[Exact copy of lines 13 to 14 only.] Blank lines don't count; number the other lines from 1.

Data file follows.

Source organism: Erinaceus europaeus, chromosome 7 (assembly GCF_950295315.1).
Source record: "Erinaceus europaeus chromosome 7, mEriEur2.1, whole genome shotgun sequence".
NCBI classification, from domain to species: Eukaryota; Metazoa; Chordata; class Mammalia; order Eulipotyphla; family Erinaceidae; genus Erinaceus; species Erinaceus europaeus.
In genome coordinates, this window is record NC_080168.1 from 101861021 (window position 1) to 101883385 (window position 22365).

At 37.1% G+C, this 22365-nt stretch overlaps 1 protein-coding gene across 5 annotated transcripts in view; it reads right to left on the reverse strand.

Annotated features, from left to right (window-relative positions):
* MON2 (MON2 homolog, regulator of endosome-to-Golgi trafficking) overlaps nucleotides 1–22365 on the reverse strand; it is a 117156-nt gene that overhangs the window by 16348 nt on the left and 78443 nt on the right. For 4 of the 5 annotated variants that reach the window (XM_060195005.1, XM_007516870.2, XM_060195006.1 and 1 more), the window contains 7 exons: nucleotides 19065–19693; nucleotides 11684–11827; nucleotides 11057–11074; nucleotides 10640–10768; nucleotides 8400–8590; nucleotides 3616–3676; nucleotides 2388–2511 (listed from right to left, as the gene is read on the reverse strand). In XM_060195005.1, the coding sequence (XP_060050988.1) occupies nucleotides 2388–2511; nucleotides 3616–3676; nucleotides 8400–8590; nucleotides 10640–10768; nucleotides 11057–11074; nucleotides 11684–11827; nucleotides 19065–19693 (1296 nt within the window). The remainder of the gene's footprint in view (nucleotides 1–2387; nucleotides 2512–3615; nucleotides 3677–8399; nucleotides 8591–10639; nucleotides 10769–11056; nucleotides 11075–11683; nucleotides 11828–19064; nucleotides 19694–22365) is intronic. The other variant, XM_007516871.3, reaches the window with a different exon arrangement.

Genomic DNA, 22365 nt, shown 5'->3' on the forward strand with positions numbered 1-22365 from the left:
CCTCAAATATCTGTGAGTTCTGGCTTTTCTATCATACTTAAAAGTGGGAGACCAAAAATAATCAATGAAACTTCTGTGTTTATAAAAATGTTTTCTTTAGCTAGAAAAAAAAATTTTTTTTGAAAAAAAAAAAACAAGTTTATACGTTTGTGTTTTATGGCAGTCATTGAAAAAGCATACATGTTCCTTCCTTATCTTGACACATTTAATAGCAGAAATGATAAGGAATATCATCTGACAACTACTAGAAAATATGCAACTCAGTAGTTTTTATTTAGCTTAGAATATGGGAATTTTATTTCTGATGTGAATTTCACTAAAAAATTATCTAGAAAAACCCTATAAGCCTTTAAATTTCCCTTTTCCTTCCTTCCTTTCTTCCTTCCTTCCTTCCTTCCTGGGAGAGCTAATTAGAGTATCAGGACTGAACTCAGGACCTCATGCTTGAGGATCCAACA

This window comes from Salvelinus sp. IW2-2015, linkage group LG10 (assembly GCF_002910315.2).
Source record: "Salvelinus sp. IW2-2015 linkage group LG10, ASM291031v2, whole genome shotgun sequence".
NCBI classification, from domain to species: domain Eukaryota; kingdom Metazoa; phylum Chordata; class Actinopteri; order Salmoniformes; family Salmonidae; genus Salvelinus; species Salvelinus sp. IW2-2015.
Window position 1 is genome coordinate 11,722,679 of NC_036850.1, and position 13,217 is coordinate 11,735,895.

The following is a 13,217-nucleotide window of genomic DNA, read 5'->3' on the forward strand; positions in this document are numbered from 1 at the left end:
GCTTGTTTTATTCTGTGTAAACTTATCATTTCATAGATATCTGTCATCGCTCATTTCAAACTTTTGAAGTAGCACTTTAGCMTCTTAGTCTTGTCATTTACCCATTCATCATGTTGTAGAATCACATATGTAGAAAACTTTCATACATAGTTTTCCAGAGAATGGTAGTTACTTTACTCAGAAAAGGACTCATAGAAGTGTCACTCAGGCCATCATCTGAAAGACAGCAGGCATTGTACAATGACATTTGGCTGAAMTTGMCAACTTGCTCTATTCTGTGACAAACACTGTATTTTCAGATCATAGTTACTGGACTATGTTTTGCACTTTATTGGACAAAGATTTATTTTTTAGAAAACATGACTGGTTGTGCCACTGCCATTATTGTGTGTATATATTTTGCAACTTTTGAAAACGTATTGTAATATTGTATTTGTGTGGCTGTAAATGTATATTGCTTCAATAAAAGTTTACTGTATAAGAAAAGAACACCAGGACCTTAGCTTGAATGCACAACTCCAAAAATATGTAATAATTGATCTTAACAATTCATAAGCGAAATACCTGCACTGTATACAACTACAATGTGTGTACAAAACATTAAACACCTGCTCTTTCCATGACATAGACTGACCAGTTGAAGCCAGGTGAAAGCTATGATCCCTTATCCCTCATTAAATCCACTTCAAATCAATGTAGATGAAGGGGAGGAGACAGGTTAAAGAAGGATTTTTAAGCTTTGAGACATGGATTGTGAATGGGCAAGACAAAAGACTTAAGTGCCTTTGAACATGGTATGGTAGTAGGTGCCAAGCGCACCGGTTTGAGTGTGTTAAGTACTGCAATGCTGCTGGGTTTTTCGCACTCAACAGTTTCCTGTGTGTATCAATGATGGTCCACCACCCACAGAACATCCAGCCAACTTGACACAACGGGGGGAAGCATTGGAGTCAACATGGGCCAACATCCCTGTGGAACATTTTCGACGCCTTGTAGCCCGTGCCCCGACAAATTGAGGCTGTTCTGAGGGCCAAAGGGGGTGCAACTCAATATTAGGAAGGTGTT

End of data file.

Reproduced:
Window position 1 is genome coordinate 11,722,679 of NC_036850.1, and position 13,217 is coordinate 11,735,895.

The following is a 13,217-nucleotide window of genomic DNA, read 5'->3' on the forward strand; positions in this document are numbered from 1 at the left end: